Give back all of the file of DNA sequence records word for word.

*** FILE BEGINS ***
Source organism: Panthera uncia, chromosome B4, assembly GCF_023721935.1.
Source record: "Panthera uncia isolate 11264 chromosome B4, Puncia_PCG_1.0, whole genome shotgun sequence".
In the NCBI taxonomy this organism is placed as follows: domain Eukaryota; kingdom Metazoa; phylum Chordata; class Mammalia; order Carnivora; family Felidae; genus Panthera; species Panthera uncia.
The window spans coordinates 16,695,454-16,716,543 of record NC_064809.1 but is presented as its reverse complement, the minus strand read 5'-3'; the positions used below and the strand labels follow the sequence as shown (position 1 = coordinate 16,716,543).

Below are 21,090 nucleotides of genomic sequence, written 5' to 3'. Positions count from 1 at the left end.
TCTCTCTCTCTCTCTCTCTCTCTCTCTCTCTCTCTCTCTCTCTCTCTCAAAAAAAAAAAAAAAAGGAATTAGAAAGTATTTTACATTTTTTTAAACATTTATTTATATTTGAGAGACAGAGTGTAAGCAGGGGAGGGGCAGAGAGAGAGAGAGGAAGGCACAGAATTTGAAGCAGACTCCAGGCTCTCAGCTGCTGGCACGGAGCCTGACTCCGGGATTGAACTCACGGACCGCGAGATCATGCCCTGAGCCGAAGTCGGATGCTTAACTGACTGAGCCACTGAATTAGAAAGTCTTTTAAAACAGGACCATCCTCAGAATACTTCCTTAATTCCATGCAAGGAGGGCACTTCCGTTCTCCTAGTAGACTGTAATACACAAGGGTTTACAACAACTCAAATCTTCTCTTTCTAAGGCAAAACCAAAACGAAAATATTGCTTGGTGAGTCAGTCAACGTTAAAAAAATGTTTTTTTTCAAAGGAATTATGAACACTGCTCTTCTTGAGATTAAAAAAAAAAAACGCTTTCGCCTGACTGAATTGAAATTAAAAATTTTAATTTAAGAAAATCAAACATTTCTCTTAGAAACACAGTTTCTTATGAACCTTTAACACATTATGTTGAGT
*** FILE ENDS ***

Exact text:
Source organism: Panthera uncia, chromosome B4, assembly GCF_023721935.1.
Source record: "Panthera uncia isolate 11264 chromosome B4, Puncia_PCG_1.0, whole genome shotgun sequence".
In the NCBI taxonomy this organism is placed as follows: domain Eukaryota; kingdom Metazoa; phylum Chordata; class Mammalia; order Carnivora; family Felidae; genus Panthera; species Panthera uncia.
The window spans coordinates 16,695,454-16,716,543 of record NC_064809.1 but is presented as its reverse complement, the minus strand read 5'-3'; the positions used below and the strand labels follow the sequence as shown (position 1 = coordinate 16,716,543).

Below are 21,090 nucleotides of genomic sequence, written 5' to 3'. Positions count from 1 at the left end.
TCTCTCTCTCTCTCTCTCTCTCTCTCTCTCTCTCTCTCTCTCTCTCTCAAAAAAAAAAAAAAAAGGAATTAGAAAGTATTTTACATTTTTTTAAACATTTATTTATATTTGAGAGACAGAGTGTAAGCAGGGGAGGGGCAGAGAGAGAGAGAGGAAGGCACAGAATTTGAAGCAGACTCCAGGCTCTCAGCTGCTGGCACGGAGCCTGACTCCGGGATTGAACTCACGGACCGCGAGATCATGCCCTGAGCCGAAGTCGGATGCTTAACTGACTGAGCCACTGAATTAGAAAGTCTTTTAAAACAGGACCATCCTCAGAATACTTCCTTAATTCCATGCAAGGAGGGCACTTCCGTTCTCCTAGTAGACTGTAATACACAAGGGTTTACAACAACTCAAATCTTCTCTTTCTAAGGCAAAACCAAAACGAAAATATTGCTTGGTGAGTCAGTCAACGTTAAAAAAATGTTTTTTTTCAAAGGAATTATGAACACTGCTCTTCTTGAGATTAAAAAAAAAAAACGCTTTCGCCTGACTGAATTGAAATTAAAAATTTTAATTTAAGAAAATCAAACATTTCTCTTAGAAACACAGTTTCTTATGAACCTTTAACACATTATGTTGAGT